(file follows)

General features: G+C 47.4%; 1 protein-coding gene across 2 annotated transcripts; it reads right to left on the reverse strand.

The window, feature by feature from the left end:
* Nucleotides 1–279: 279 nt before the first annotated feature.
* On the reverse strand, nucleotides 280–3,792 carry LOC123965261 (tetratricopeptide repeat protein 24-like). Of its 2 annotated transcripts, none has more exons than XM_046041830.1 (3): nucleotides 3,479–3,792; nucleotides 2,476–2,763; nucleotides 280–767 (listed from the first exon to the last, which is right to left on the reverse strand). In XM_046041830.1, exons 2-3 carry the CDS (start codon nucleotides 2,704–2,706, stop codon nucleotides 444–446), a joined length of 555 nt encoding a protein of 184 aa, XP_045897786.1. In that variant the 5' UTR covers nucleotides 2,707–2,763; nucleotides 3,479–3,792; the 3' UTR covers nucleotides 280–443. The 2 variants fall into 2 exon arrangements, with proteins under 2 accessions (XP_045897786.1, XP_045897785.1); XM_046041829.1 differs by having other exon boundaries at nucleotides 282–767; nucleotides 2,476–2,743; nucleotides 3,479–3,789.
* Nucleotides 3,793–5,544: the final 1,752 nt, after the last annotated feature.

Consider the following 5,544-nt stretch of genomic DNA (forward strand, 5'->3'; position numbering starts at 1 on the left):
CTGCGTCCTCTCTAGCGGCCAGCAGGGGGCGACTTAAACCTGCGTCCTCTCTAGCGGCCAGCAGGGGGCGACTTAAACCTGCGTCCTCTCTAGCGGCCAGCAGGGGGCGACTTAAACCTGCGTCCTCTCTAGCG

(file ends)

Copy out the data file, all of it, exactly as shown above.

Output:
General features: G+C 47.4%; 1 protein-coding gene across 2 annotated transcripts; it reads right to left on the reverse strand.

The window, feature by feature from the left end:
* Nucleotides 1–279: 279 nt before the first annotated feature.
* On the reverse strand, nucleotides 280–3,792 carry LOC123965261 (tetratricopeptide repeat protein 24-like). Of its 2 annotated transcripts, none has more exons than XM_046041830.1 (3): nucleotides 3,479–3,792; nucleotides 2,476–2,763; nucleotides 280–767 (listed from the first exon to the last, which is right to left on the reverse strand). In XM_046041830.1, exons 2-3 carry the CDS (start codon nucleotides 2,704–2,706, stop codon nucleotides 444–446), a joined length of 555 nt encoding a protein of 184 aa, XP_045897786.1. In that variant the 5' UTR covers nucleotides 2,707–2,763; nucleotides 3,479–3,792; the 3' UTR covers nucleotides 280–443. The 2 variants fall into 2 exon arrangements, with proteins under 2 accessions (XP_045897786.1, XP_045897785.1); XM_046041829.1 differs by having other exon boundaries at nucleotides 282–767; nucleotides 2,476–2,743; nucleotides 3,479–3,789.
* Nucleotides 3,793–5,544: the final 1,752 nt, after the last annotated feature.

Consider the following 5,544-nt stretch of genomic DNA (forward strand, 5'->3'; position numbering starts at 1 on the left):
CTGCGTCCTCTCTAGCGGCCAGCAGGGGGCGACTTAAACCTGCGTCCTCTCTAGCGGCCAGCAGGGGGCGACTTAAACCTGCGTCCTCTCTAGCGGCCAGCAGGGGGCGACTTAAACCTGCGTCCTCTCTAGCG